A Great Day in History

Today the 18th Amendment was repealed, ending Prohibition. Now if we could just get rid of the 16th and 17th Amendments too, that'd be a good start.


Tom said...

I'll drink to that!

J Melcher said...

The most important thing about this repeal is dis-establishing the "rachet". Some "progress" turns out to be a mistake, and some mistakes can be undone. The 17th amendment is such a mistake.

It may not have been, at the time, a mistake to establish a central "district" for federal offices, but in time it has proven to be unnecessary and is becoming a mistake. It's too many eggs in one basket (militarily, as evidenced in the War of 1812) and it's putting our representatives and civil servants too far from their sovereigns. The President, the Senate, and the House should meet in separate states. The various cabinet departmental headquarters should be in still other states. The federal circuit courts (and, more than 9, for preference) could and should be benched in other states, still. The United States should not be an Empire and we should do all we can to avoid creating for ourselves a Byzantium, a Rome, or a London.

E Hines said...

An income tax, properly instituted--that is, a flat rate that everyone pays on all income regardless of source and with no subsidies, credits, or other froo-froo--is a much more efficient way of raising revenue for the Federal government than other forms, like tariffs which are protectionist and inherently inflationary, or sales/value added taxes which are regressive as well as inflationary.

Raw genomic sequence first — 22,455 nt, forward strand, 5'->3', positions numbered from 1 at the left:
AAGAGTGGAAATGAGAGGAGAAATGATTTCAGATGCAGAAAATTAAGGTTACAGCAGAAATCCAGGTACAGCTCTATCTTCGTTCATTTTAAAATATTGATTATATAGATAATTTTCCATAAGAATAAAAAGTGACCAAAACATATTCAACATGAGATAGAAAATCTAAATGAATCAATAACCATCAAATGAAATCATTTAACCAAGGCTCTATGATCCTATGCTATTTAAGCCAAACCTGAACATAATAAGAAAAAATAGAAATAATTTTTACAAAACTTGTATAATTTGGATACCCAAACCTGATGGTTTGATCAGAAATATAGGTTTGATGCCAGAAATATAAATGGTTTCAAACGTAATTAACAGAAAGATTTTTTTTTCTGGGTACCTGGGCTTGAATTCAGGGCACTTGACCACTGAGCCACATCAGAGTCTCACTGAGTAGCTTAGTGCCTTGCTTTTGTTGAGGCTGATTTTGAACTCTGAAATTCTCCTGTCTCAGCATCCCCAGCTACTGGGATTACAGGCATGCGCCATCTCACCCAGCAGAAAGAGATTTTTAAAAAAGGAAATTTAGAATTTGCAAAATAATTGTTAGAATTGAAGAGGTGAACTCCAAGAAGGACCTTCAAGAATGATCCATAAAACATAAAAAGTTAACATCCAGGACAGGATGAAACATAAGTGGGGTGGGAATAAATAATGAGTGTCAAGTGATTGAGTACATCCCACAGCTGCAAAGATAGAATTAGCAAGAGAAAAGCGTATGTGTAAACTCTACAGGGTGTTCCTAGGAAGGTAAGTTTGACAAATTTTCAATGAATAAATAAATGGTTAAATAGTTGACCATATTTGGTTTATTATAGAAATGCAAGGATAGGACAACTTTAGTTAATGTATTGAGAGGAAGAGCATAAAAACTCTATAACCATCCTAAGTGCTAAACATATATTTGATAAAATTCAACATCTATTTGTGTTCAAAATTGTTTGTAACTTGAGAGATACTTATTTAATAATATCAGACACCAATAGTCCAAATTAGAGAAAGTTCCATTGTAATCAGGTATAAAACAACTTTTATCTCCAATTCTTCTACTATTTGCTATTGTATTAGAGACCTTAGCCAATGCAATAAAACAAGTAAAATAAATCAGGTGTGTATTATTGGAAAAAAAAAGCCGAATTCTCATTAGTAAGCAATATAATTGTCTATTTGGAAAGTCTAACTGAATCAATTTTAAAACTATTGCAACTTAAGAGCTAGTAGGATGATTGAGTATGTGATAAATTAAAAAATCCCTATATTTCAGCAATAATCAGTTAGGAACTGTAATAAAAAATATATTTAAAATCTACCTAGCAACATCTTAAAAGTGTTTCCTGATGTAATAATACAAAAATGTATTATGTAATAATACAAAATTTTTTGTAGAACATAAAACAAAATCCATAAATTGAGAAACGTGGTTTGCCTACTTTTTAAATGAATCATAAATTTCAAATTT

Direct election of Senators makes each State's representatives beholden to the State's citizens as a whole--and so still beholden to the State as originally intended, but not to the State's legislatures. The problem with legislatures selecting the citizens' representatives for them is in the history. For instance, nine cases of Senator candidates bribing State legislatures to gain votes were brought between 1866 and 1912, and due to political gridlock, forty-five deadlocks occurred in twenty states between 1891 and 1905, with Delaware going without any Senators at all from 1901 to 1903. It's much tougher to bribe a whole population, and gridlock hasn't prevented the popular selection of a single Senator.

The problem is with incumbency, and that's better correctable by following the example (suitably tailored) of Art V of the Articles of Confederation while barring involvement with the Federal government in any way during the intervening terms.

Eric Hines

Ymarsakar said...

Populations are easier to control than the 3%.

douglas said...

"For instance, nine cases of Senator candidates bribing State legislatures to gain votes were brought between 1866 and 1912"

So things were better then. At least the crooks were sometimes prosecuted.